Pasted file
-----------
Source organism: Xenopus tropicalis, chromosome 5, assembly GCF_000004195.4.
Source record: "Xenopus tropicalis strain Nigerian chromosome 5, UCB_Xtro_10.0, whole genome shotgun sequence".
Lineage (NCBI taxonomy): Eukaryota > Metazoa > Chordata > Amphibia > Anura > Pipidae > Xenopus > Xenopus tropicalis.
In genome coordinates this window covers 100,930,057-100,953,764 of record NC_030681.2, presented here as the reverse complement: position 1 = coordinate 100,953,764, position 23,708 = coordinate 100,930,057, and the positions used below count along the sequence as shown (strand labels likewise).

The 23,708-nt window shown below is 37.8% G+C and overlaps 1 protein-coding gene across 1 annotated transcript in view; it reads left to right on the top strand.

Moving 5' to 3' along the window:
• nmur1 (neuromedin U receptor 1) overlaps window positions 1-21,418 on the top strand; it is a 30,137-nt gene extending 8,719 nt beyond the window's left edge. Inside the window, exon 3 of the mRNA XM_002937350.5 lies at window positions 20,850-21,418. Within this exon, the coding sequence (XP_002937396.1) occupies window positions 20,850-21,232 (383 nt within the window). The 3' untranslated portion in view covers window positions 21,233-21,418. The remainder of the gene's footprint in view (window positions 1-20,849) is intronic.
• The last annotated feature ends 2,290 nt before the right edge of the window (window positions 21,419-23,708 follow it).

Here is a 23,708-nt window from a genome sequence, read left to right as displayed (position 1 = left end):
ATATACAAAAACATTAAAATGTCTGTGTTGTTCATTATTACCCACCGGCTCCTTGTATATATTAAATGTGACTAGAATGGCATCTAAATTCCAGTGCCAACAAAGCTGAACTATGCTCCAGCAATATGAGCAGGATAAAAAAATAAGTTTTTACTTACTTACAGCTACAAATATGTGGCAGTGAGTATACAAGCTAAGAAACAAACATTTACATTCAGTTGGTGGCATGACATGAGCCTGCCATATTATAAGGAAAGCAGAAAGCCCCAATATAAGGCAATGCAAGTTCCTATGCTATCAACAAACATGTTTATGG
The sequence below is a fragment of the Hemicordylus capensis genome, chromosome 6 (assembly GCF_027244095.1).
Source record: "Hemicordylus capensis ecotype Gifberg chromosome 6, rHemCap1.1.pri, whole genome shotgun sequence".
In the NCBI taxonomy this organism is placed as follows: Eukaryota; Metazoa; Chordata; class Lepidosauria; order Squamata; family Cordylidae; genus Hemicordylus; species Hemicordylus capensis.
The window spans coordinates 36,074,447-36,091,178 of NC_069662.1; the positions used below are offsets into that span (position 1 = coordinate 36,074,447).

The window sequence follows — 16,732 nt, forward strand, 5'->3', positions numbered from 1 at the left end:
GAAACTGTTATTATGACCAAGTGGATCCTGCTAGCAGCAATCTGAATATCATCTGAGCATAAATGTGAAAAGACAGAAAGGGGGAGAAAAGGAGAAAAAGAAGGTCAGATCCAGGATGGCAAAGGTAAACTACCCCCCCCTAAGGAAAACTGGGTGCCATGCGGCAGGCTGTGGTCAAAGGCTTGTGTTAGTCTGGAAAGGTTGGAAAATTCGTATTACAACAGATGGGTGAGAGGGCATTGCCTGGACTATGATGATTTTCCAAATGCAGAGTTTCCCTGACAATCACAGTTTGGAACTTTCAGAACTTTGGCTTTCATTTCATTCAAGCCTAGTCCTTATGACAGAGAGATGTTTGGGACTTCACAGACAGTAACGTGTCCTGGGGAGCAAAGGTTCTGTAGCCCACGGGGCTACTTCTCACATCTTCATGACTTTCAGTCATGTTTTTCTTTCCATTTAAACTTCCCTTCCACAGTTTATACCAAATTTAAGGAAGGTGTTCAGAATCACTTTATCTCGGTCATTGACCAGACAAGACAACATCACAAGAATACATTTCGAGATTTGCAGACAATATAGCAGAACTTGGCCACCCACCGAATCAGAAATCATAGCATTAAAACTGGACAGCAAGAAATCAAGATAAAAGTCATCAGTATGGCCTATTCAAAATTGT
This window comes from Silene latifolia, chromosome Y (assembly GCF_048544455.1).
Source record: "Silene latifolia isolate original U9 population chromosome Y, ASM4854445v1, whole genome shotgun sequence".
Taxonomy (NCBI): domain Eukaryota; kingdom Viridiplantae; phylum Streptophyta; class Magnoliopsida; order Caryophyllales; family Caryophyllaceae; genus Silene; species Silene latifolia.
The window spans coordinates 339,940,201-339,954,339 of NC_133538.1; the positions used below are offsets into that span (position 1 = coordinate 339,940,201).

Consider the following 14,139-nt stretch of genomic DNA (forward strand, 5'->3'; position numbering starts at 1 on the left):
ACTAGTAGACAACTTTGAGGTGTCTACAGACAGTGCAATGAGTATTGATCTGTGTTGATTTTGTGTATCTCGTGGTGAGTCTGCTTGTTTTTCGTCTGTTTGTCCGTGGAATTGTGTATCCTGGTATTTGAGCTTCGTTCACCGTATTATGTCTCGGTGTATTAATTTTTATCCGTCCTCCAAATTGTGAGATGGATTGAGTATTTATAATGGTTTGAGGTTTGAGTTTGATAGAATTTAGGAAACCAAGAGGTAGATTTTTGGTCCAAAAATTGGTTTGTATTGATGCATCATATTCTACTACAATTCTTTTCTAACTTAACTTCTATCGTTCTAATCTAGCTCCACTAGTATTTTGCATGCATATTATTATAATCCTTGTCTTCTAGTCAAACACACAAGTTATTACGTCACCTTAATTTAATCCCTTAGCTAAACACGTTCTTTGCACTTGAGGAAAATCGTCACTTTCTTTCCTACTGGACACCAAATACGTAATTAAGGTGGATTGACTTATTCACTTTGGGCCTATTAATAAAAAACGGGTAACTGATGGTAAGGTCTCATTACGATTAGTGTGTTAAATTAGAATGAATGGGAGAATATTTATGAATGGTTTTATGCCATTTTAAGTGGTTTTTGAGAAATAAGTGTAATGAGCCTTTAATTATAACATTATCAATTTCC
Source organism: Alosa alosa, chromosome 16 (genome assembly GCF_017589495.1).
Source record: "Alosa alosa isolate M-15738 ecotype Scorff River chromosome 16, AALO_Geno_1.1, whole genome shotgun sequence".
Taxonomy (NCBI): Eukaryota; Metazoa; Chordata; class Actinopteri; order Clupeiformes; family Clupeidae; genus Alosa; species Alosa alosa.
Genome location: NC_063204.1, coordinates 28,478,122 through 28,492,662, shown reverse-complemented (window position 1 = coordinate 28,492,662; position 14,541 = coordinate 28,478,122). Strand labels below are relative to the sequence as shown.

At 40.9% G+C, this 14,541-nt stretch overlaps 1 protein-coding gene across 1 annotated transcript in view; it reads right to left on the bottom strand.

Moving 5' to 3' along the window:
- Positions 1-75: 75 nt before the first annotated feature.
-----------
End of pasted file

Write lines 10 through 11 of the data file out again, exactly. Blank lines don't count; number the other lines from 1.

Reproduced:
ATATACAAAAACATTAAAATGTCTGTGTTGTTCATTATTACCCACCGGCTCCTTGTATATATTAAATGTGACTAGAATGGCATCTAAATTCCAGTGCCAACAAAGCTGAACTATGCTCCAGCAATATGAGCAGGATAAAAAAATAAGTTTTTACTTACTTACAGCTACAAATATGTGGCAGTGAGTATACAAGCTAAGAAACAAACATTTACATTCAGTTGGTGGCATGACATGAGCCTGCCATATTATAAGGAAAGCAGAAAGCCCCAATATAAGGCAATGCAAGTTCCTATGCTATCAACAAACATGTTTATGG
The sequence below is a fragment of the Hemicordylus capensis genome, chromosome 6 (assembly GCF_027244095.1).